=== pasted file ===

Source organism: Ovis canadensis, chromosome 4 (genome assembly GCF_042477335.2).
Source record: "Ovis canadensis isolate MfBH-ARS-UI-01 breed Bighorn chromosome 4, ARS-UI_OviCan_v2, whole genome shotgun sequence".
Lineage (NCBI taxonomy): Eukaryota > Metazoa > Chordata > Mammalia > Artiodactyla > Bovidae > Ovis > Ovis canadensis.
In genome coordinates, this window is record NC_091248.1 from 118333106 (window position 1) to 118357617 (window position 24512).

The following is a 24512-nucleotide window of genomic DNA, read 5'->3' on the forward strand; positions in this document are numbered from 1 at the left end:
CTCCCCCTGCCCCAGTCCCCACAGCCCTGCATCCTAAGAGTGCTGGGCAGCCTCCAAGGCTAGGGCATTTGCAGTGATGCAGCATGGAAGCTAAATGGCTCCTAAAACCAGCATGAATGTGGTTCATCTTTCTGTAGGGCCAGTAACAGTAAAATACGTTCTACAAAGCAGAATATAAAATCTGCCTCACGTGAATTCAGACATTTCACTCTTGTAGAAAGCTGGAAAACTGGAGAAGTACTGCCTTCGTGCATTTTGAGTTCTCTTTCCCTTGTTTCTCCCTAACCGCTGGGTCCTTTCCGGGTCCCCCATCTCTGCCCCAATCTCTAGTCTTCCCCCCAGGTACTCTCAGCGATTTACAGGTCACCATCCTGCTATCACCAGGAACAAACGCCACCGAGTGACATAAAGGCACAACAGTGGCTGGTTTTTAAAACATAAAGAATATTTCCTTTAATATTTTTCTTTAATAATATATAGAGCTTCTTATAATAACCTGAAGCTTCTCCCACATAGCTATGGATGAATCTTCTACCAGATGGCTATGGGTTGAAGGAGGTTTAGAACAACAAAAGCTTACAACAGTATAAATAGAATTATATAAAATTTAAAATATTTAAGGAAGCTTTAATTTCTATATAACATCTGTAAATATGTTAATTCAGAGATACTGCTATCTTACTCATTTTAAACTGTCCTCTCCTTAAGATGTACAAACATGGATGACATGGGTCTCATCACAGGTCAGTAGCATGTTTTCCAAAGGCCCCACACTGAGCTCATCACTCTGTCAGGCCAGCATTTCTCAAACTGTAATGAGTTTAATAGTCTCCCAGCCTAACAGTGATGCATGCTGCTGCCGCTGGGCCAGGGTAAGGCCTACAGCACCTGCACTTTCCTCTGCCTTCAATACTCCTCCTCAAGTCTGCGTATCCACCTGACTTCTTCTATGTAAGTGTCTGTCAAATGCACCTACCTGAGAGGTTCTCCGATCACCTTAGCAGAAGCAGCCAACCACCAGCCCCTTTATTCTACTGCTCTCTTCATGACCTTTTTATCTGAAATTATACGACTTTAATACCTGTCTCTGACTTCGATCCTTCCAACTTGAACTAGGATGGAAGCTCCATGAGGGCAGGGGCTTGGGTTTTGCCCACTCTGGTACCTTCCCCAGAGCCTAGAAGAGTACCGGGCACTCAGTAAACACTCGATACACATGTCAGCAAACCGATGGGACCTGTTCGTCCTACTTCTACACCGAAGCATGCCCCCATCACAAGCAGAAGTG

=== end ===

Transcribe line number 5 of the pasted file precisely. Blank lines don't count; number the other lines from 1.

The following is a 24512-nucleotide window of genomic DNA, read 5'->3' on the forward strand; positions in this document are numbered from 1 at the left end: